It recently emerged that Newcastle United attempted, at the end of the 1996/7 season, to coax Sir Alex Ferguson away from the illustrious and decorated colours of Manchester United to the black and white ensigns of the Tyneside club.
And though the move failed to materialise, to the misfortune of Newcastle and their irrepressible fan following, the affiliation between the two sides has been longstanding.
Newcastle were one of Manchester United‘s main rivals for Wayne Rooney’s signature in 2004, and the two clubs have been linked in various ways since well before Ashley’s time. Indeed, their battle for the Premier League title in 1996 remains one of the most exciting seasons of all-time even if the Manchester club did win out on that occasion.
And now, 14 years on, though Manchester United have grown in stature considerably, winning 18 major trophies in the process, they currently sit 7th in the league, having endured their most unsuccessful Premier League campaign in 24 years, and are in danger of losing their seat of eminence in the footballing sphere.
Today, David Moyes has fallen victim to the unforgiving machine of managerial tenancy, and with Alan Pardew’s position as Newcastle manager looking increasingly untenable, the club having lost their last five Premier League games, I think Moyes would be an ideal fit for the Tyneside club.
Pardew currently has the lowest win percentage out of any manager in the history of the club (or as far back as Wikipedia tracks, anyway). That says it all.
His tactical nous is, in my opinion, the worst of all managers in the league – even the intensely dull stratagems of Tony Pulis and Mark Hughes are proving more successful that Pardew’s this season.
His stubborn refusal to deviate from his instantly-recognisable 90s-esque long-ball style has been the source of Newcastle’s downfall, and he seems to completely disregard the seemingly obvious positional strengths of our players who, under the right direction, would definitely warrant a top 8 finish.
The angry protests permeating the Newcastle blogosphere right now should not be branded as another example of impatience or heightened estimations of grandeur from Newcastle fans, as was recently remarked by the bothersome Michael Owen: the grievances are very much justified, and there is a desperate need for change: this is where Moyes steps in.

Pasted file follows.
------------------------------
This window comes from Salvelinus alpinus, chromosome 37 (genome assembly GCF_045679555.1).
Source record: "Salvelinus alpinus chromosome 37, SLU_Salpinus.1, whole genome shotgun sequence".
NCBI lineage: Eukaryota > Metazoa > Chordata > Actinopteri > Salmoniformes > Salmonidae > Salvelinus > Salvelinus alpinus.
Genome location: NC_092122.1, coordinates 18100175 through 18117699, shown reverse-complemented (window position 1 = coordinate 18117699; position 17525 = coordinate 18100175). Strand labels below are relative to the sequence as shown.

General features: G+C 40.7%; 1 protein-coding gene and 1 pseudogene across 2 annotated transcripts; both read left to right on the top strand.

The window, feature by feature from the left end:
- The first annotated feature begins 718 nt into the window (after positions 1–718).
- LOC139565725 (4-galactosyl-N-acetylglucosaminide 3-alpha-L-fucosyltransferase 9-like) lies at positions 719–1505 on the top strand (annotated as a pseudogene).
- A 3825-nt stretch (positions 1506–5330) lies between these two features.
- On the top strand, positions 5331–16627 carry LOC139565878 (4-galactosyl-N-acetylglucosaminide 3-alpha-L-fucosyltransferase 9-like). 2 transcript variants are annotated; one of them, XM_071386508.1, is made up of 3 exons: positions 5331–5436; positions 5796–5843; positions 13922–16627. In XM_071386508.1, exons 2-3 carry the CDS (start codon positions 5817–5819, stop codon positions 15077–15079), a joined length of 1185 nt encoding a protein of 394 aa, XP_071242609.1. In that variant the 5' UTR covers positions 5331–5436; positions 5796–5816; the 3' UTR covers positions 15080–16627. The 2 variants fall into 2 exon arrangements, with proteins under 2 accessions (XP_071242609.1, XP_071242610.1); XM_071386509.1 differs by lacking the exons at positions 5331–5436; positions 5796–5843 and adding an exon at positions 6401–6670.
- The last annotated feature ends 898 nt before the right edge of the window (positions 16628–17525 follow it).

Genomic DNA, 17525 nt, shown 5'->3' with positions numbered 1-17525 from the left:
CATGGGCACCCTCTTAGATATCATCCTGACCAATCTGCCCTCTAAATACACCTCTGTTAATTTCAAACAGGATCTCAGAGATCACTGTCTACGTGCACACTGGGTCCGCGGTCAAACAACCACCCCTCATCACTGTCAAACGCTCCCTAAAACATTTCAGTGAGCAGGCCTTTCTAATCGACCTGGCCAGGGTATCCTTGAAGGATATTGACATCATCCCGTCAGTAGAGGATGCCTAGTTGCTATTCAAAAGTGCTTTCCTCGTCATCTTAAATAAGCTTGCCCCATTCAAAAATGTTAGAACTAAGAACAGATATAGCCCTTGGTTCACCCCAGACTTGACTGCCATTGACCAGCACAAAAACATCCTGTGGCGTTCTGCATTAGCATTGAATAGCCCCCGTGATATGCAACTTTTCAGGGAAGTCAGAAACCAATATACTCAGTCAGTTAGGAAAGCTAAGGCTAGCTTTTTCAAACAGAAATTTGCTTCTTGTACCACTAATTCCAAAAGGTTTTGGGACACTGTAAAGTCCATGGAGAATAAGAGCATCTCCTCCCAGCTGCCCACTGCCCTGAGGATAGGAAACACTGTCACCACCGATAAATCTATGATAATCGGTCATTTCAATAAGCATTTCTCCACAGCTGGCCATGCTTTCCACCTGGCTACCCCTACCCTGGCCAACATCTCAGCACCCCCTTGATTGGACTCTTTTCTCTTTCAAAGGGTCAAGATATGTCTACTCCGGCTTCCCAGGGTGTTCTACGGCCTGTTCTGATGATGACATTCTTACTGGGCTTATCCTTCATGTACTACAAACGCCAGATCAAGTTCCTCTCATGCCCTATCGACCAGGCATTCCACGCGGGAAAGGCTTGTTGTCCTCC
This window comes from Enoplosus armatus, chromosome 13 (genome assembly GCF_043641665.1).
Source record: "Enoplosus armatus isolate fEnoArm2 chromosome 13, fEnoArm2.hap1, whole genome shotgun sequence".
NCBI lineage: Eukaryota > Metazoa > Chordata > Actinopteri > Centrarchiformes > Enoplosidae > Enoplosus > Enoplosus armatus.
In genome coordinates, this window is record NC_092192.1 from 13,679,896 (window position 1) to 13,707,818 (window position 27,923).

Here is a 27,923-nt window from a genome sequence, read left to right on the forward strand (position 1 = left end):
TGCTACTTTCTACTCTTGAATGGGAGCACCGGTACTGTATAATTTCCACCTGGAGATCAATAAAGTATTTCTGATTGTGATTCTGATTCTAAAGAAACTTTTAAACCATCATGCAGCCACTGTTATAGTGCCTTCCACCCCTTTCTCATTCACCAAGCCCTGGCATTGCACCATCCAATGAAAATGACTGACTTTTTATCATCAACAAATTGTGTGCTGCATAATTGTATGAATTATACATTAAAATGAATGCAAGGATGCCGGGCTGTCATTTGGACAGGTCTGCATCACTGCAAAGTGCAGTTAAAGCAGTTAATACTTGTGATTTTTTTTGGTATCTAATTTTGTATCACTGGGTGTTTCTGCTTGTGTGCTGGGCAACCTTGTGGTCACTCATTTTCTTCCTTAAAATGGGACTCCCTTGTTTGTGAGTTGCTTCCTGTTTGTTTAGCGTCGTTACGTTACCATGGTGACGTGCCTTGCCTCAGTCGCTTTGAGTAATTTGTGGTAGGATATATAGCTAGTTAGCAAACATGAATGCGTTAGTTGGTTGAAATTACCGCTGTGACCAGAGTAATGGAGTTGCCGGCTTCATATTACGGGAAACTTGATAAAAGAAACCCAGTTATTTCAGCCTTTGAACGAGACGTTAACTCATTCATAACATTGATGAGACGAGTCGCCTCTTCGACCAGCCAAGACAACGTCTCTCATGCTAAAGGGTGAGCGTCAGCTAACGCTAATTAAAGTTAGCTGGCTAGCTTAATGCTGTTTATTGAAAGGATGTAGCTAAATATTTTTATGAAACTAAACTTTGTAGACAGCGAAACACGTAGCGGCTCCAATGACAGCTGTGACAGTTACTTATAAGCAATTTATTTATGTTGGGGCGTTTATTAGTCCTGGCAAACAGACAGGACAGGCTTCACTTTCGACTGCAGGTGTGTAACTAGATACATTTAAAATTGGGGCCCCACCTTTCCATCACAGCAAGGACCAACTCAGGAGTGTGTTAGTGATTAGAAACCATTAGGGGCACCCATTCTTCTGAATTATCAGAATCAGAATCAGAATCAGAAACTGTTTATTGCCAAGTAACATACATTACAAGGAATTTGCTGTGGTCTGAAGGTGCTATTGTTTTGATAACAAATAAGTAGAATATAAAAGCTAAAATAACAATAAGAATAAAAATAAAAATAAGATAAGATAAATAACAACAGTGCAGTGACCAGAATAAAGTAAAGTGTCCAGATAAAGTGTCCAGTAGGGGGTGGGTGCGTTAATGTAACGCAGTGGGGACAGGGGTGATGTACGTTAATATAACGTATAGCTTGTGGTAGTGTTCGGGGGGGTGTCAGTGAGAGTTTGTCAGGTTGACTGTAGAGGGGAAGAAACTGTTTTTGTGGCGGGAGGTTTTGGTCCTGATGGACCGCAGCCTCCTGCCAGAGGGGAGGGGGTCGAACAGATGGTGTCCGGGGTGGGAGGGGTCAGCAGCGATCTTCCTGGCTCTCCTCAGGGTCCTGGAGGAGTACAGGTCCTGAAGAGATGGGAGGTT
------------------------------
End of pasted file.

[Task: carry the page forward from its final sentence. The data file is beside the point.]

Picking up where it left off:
First, Moyes’ style of play would very much suit the players Newcastle have on their books. Yohan Cabaye may now be gone, but in Moussa Sissoko, Vernon Anita and Cheick Tiote, the Scot would have the kind of athletic and technical players he loves to coach.
Newcastle’s squad is also packed with physically powerful players who can easily go for a more blunt, direct style of play when required. Many of their best results this season have actually come from hitting opponents hard rather than out-playing them, such as the win over Chelsea in November.
While managing Everton, Moyes helmed the team to nine top 10 finishes and five top 6 finishes in the eleven years he was there. Furthermore, European qualification was achieved four times in five seasons between 2004 and 2009. And all of this was attained on a shoe-string budget.
Though managerial involvement in transfer dealings has declined, Moyes has developed a reputation for scouting intuition, and had been solely accredited for many of Everton’s successful acquisitions over the years. The recent purchases of John Stones, Steve Pienaar and Bryan Oviedo have all proved major successes, having been brought to the club for relatively small fees.
Added to that, Mirallas, Coleman and Baines, as well as club captain Phil Jagielka, senior defender Sylvain Distin and Darron Gibson, all provide a testament to the eye for talent that Moyes evidently has. Hand him the keys to the Magpies transfer kitty and the expertise of Graham Carr and great things could happen at St James.
It is very easy to overplay Newcastle’s stature within English football: the side no longer commands the respect that it boasted in the 90s, as many fans like to maintain, nor can it realistically, right now at least, stake a claim as England’s ‘fifth’ biggest club as it has often been self-branded. Unfortunately, whilst Mike Ashley is still in charge of the club’s running, Newcastle are a long way off that.
Nevertheless, with its irrepressible fan-base, and its longstanding history, it does deserve better. And if the club hopes to restore some much-needed stability, a managerial change is a necessity. David Moyes, therefore, most certainly could help Newcastle to become, once again, a force in English football.